Arrow Films have released Godfrey Reggio’s first two classic films Koyaanisqatsi and Powaqqatsi together on Blu Ray for the first time. Gorgeous-looking films such as these could well be what the format was invented for.
In characteristic Arrow style, the release comes with a wealth of extras. These include: a whopping 72-page booklet, featuring a number of essays and a collection of contemporary reviews, as well as filmed interviews with Reggio and composer Philip Glass, and the director’s 1992 short Anima Mundi. All this is very much welcome as neither film contains a single word of dialogue and you could quite easily end up wondering what they are all about.
Firstly, the names. Both films have been given names in the language of the Hopi people of the Southwestern United States. Qatsi means life, and Koyaanis means craziness or turmoil, while powaq means sorcerer. So, Koyaanisqatsi translates as a life out of balance, and Powaqqatsi means life in transformation, which are also the subtitles of each film. The first film came out in 1982 and looks at America. Powaqqatsi came out in 1988 and focuses on the developing world.
Both films present an extended montage of the natural and human worlds, set to pulsing, rhythmic music by Philip Glass. Koyaanisqatsi starts with a stunning sequence of images of the natural world, often out in the deserts of the South Western USA. The colours and textures are rich, both landscapes and individual features form intricate patterns. Koyaanisqatsi was filmed by Ron Fricke, who went on to make the gorgeous montage films Baraka and Samsara. The film takes its time, lingering over the almost abstract beauty of the desert, yet there is a sense of anticipation. Something seems to be brewing out of this vibrating, bubbling concoction of images.
It is humanity that we are waiting to see. When, after almost 25 minutes, we are finally introduced to people, the film becomes more emotionally complex. Cities – beautiful, wasteful, diverse, cruel and unequal, and ultimately the site of so much of the richness of human activity. Sometimes Reggio’s camera looks down from above (well, from a helicopter) at the folly of humanity trapped in office blocks and traffic jams. This is balanced by catching people close up, often staring straight into the camera somewhat similar to a Bill Viola video installation.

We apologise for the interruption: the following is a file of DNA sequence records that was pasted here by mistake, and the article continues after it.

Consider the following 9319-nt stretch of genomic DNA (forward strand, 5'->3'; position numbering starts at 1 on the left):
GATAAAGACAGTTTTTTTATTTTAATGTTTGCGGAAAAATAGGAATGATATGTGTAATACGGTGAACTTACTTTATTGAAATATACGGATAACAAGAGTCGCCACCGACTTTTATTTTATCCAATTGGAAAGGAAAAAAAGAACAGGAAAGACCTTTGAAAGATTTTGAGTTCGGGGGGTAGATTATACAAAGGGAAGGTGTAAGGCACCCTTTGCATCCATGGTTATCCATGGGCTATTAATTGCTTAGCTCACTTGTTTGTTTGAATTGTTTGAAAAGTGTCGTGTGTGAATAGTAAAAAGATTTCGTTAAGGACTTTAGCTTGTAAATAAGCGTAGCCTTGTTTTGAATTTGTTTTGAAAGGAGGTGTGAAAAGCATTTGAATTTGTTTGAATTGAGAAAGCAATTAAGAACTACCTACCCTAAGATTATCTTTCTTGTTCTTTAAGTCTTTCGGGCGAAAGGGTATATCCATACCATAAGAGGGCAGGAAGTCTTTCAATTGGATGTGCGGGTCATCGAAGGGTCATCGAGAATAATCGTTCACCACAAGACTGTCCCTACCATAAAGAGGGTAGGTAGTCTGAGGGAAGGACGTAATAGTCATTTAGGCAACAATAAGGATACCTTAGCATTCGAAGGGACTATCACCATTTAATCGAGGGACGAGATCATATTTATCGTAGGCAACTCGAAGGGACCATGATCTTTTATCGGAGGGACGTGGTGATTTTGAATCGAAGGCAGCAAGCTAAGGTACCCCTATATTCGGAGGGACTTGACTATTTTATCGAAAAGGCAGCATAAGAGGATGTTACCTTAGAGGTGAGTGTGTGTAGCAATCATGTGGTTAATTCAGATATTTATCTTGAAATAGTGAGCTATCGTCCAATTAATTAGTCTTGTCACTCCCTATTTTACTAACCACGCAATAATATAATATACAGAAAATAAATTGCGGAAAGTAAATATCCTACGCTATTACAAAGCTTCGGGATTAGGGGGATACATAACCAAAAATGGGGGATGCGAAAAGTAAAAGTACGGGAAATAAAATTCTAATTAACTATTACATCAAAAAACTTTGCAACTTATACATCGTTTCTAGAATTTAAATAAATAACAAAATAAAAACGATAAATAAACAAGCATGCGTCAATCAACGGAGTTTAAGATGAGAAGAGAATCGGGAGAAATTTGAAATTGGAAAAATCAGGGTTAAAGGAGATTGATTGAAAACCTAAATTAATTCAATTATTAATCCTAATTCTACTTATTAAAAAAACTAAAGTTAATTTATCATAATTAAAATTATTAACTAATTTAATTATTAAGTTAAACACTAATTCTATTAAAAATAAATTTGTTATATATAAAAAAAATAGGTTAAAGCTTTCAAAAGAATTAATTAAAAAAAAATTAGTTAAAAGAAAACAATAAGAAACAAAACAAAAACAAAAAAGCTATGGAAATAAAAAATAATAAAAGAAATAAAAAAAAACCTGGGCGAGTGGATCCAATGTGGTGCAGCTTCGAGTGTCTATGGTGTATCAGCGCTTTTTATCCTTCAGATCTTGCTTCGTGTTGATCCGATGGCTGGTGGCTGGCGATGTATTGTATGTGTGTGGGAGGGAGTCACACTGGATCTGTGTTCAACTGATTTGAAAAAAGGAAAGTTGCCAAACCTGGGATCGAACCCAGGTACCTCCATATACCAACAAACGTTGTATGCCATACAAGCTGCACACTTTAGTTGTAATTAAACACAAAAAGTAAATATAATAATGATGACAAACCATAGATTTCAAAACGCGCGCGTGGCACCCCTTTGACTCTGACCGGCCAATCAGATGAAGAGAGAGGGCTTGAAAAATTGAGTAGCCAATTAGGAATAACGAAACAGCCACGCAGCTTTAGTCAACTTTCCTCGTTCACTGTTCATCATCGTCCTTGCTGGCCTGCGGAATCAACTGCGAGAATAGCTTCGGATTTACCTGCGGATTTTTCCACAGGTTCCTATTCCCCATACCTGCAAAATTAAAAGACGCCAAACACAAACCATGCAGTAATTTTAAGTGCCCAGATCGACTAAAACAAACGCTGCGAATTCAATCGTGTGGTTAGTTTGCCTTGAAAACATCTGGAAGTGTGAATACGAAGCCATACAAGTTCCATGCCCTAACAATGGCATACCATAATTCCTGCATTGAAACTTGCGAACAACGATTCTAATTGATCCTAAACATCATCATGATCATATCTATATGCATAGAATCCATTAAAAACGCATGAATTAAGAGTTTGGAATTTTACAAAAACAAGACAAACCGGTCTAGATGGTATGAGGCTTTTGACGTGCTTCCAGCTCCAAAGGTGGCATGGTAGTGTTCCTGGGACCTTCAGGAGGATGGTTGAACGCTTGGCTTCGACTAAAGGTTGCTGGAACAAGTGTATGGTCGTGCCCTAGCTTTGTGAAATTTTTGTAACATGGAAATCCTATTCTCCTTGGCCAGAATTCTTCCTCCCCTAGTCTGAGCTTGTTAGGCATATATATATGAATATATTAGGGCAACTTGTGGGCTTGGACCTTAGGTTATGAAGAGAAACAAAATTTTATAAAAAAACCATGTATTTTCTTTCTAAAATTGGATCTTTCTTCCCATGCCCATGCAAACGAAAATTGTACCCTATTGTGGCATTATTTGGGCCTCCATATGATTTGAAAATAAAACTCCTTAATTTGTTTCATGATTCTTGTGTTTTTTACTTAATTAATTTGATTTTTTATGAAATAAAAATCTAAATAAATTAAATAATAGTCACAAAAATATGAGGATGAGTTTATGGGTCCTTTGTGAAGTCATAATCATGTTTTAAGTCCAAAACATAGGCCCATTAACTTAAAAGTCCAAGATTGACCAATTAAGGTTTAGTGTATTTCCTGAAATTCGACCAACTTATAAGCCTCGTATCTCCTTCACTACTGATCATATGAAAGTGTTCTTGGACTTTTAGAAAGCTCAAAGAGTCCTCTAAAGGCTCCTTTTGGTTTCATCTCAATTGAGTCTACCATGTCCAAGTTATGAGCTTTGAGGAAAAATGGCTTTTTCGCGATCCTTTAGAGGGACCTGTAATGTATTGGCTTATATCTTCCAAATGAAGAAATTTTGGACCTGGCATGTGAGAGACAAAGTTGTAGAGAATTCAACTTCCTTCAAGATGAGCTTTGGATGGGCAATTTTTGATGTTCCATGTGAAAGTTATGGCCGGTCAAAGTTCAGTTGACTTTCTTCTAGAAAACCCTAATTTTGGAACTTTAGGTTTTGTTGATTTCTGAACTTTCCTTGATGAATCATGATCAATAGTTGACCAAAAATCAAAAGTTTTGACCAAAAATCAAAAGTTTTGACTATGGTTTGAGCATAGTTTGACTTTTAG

Powaqqatsi begins in the Brazilian open cast gold mine Serra Palada made famous in Sebastião Salgado’s photographs. Thousands of men slathered in blue mud, carry bags filled with ore up a slippery maze of paths to the top of a vast crater. Here, as well as the despoliation of nature, Reggio seems to be focussing on human suffering. The film takes a world tour of human toil, sometimes shocking and at others beautiful. We see the strange beauty of crowds, high rise buildings, religious ritual (even circuit boards) – the ballet of ordinary life – and throughout it all faces, faces, faces.
Godfrey Reggio was brought up in a religious household and left home at age 14 to join the Roman Catholic monastic order of Congregation of the Pontifical Brothers. Until the age of 28 he spent his time ministering to Latino gangs in the barrios of New Mexico (so not too far from the Hopi reservation in Arizona). It is easy to see Reggio’s roots as a man of faith in both the meditative and moral force of these films. With its church organs and sonorous chant-like vocals, Philip Glass’s music adds to their liturgical, hypnotic effect.
In an interview with The Guardian Reggio has acknowledged the influence of “one mentor, friend and genius, the Armenian docu-poet Artavazd Peleshyan“. A little known figure, Peleshyan (or Peleshian) started making documentaries in the 60s and coined the term ‘distance montage’ to describe his technique. This is quite a complex concept, but roughly means the montage expands to include the whole film rather than just segments of it, and all images are equally important to the whole. Further, in distance montage sound and image merge to form a sort of synaesthesia where images can be heard and sound seen. This all goes to create what he calls ‘absent images’ in our minds.
The Seasons, Artavazd Pelashyan’s most famous film.
Phew! As director and composer Gary Tarn puts it in his introduction on the Blu Ray, we are “left to draw our own conclusions”. We are indeed, but it is hard not to feel that nature is beautiful and human beings are at once abusers and abused, that life is not just in transition but horribly out of balance. Still, the voyage is beautiful as well as shocking, and possibly something else as well. Quite what that might be, Reggio (and his mentor Pelashyan) would probably not want us to pin down.
Koyaanisqatsi and Powaqqatsi were out on Blu Ray on Monday 12 May, 2014.